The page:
Mississippi protected its political strength in the U.S. House of Representatives with a 2010 U.S. Census count that neither gives noir takes a congressional seat, The Associated Press says.
Nationally, Republican-leaning states will gain a half dozen House seats thanks to the new census, which found the nation’s population shifting to the South and West. The official count: 308,745,538 people. That’s up only 9.7 percent from a decade ago, the lowest growth rate since the Great Depression, AP reported.
Mississippi’s population only increased by 122,639 over the last decade.
Some states, including Texas, Georgia and South Carolina has population growth that resulted in congressional gains. Others, including Louisiana, lost a seat.
With House seats fixed at 435, one state has to lose for another state to gain in representation. After the 2000 Census, Mississippi lost one of its five U.S. House seats because population growth was slower than many other states during the 1990s.
The South had the fastest growth since 2000, at 14.3 percent. The West was close behind at 13.8 percent.
The Northeast had 3.2 percent growth while the Midwest had 3.9 percent.
The state with the largest population growth was Nevada with 35.1 percent. Michigan was the only state with a decline, at 0.6 percent.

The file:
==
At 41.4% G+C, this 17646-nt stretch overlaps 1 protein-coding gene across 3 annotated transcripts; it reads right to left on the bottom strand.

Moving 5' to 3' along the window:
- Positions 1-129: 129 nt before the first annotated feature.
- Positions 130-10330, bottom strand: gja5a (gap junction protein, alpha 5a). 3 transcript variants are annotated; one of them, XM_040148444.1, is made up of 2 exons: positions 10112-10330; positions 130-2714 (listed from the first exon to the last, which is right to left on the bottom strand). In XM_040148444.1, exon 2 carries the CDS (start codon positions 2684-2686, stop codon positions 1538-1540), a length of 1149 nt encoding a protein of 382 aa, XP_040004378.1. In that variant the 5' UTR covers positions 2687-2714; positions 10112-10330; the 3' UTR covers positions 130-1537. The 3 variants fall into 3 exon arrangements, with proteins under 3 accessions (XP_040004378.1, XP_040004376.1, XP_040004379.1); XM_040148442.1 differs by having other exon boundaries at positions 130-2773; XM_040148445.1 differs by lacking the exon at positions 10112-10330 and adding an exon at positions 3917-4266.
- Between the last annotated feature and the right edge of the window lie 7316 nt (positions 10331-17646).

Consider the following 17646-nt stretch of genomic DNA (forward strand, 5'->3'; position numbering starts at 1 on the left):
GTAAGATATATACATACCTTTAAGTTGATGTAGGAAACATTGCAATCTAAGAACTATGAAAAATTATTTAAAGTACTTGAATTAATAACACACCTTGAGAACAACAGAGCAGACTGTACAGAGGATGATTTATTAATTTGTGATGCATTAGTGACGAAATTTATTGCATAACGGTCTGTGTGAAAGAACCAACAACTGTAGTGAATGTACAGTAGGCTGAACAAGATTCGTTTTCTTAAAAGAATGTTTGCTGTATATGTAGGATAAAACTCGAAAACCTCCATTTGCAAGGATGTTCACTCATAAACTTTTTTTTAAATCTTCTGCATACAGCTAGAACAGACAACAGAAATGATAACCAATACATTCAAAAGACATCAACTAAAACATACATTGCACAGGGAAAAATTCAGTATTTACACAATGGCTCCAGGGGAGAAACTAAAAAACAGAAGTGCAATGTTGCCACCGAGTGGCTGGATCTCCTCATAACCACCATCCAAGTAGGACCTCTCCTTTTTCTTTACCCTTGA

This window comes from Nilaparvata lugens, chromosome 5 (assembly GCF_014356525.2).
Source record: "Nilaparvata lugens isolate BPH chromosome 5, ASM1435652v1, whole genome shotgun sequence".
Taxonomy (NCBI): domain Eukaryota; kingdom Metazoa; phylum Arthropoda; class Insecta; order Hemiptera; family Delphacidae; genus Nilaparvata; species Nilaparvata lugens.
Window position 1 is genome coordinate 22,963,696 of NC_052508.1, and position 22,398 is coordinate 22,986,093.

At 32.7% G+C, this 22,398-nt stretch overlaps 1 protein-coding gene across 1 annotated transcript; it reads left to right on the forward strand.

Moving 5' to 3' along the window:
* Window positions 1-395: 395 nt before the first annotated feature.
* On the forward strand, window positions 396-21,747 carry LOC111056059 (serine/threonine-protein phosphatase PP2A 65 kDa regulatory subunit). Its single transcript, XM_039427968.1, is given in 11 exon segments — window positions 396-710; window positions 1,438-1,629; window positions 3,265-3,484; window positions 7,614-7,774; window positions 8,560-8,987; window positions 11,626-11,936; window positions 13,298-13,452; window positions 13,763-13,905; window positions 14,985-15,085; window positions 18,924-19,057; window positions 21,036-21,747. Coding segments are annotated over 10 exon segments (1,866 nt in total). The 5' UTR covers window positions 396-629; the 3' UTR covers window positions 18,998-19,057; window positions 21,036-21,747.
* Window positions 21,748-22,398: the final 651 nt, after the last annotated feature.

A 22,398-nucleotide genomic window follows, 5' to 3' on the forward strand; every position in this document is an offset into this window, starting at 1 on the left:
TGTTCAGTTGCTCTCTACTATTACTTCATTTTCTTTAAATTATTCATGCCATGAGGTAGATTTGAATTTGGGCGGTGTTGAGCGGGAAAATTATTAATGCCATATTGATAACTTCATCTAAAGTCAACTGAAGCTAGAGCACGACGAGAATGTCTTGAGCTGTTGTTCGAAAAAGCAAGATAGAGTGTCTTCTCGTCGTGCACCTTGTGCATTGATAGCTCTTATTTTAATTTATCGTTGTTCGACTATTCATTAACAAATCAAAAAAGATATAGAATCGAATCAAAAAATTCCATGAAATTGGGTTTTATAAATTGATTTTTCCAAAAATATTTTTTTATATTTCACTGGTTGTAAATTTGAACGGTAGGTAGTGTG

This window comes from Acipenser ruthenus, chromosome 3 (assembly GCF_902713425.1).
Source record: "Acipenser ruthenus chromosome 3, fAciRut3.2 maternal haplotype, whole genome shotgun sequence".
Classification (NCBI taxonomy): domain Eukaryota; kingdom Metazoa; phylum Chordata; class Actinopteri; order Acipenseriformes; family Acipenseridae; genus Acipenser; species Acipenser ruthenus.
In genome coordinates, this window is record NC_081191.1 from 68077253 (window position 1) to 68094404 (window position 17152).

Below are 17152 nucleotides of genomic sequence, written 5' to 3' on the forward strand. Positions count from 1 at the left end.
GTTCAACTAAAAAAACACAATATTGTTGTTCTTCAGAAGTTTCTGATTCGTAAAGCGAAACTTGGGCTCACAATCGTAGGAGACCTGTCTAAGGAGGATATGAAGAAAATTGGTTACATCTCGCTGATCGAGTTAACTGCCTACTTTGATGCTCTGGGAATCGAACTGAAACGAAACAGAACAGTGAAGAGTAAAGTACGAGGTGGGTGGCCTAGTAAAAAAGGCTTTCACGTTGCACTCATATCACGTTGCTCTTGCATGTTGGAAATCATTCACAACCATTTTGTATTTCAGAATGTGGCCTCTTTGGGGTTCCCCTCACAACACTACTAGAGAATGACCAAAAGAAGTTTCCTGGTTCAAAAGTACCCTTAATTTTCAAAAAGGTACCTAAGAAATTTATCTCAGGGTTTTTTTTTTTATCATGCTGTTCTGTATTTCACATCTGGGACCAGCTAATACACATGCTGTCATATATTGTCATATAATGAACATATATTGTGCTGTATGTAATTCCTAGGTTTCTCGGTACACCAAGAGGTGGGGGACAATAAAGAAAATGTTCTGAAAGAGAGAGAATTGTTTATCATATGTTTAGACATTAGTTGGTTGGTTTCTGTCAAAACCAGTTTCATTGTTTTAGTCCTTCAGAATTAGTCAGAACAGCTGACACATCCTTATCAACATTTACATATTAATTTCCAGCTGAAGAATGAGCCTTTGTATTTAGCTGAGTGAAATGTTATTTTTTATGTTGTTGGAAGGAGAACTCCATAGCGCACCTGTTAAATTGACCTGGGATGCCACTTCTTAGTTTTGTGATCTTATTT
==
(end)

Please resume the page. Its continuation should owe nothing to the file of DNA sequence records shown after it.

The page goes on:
State Sen. Terry Burton, representative of Mississippi Senate District 31 and chair of the Senate’s congressional redistricting and legislative reapportionment committees, said the state expects to get population reapportionment numbers from the Census Bureau the first week of February. That data will serve as the basis for redrawing the state’s U.S. House and legislative districts, he said.
The February data also will provide population and demographic trends from areas as small as the neighborhood, or tract, to region and state levels. In between, will be population and demographic data on your voting district, your child’s school district and your city and county.
The demographic data will include numbers of the racial make up of a specific area, its Hispanic population, its voting age population the number of housing units and the occupancy levels of the housing units.
Burton, a Republican, said the population counts and the House seat additions in Republican states give the GOP plenty cheer about. “It appears the Red states are gaining,” at the expense of Democratic-held Blue states.
It’s too early to say what it means for the race for the White House in 2012, other than GOP-leaning states will have more Electoral College votes, he said.
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